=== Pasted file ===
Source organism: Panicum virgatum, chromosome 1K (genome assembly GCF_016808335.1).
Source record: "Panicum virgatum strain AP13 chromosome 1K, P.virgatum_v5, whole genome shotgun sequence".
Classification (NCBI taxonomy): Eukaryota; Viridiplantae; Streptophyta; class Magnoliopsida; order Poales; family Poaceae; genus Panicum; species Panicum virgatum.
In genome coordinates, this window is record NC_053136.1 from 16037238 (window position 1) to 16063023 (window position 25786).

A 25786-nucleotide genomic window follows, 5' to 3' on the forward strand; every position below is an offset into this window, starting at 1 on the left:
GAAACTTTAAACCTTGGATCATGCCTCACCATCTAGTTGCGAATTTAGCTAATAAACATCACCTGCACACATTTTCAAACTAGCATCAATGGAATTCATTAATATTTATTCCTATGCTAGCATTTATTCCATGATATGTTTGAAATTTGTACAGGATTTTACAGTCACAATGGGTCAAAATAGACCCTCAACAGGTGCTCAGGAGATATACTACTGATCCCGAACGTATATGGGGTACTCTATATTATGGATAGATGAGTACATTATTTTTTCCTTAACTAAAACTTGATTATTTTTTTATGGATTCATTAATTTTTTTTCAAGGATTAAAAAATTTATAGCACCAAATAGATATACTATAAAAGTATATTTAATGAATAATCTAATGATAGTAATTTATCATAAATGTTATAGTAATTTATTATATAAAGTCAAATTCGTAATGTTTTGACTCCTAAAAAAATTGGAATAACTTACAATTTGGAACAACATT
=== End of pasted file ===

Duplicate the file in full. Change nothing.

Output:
Source organism: Panicum virgatum, chromosome 1K (genome assembly GCF_016808335.1).
Source record: "Panicum virgatum strain AP13 chromosome 1K, P.virgatum_v5, whole genome shotgun sequence".
Classification (NCBI taxonomy): Eukaryota; Viridiplantae; Streptophyta; class Magnoliopsida; order Poales; family Poaceae; genus Panicum; species Panicum virgatum.
In genome coordinates, this window is record NC_053136.1 from 16037238 (window position 1) to 16063023 (window position 25786).

A 25786-nucleotide genomic window follows, 5' to 3' on the forward strand; every position below is an offset into this window, starting at 1 on the left:
GAAACTTTAAACCTTGGATCATGCCTCACCATCTAGTTGCGAATTTAGCTAATAAACATCACCTGCACACATTTTCAAACTAGCATCAATGGAATTCATTAATATTTATTCCTATGCTAGCATTTATTCCATGATATGTTTGAAATTTGTACAGGATTTTACAGTCACAATGGGTCAAAATAGACCCTCAACAGGTGCTCAGGAGATATACTACTGATCCCGAACGTATATGGGGTACTCTATATTATGGATAGATGAGTACATTATTTTTTCCTTAACTAAAACTTGATTATTTTTTTATGGATTCATTAATTTTTTTTCAAGGATTAAAAAATTTATAGCACCAAATAGATATACTATAAAAGTATATTTAATGAATAATCTAATGATAGTAATTTATCATAAATGTTATAGTAATTTATTATATAAAGTCAAATTCGTAATGTTTTGACTCCTAAAAAAATTGGAATAACTTACAATTTGGAACAACATT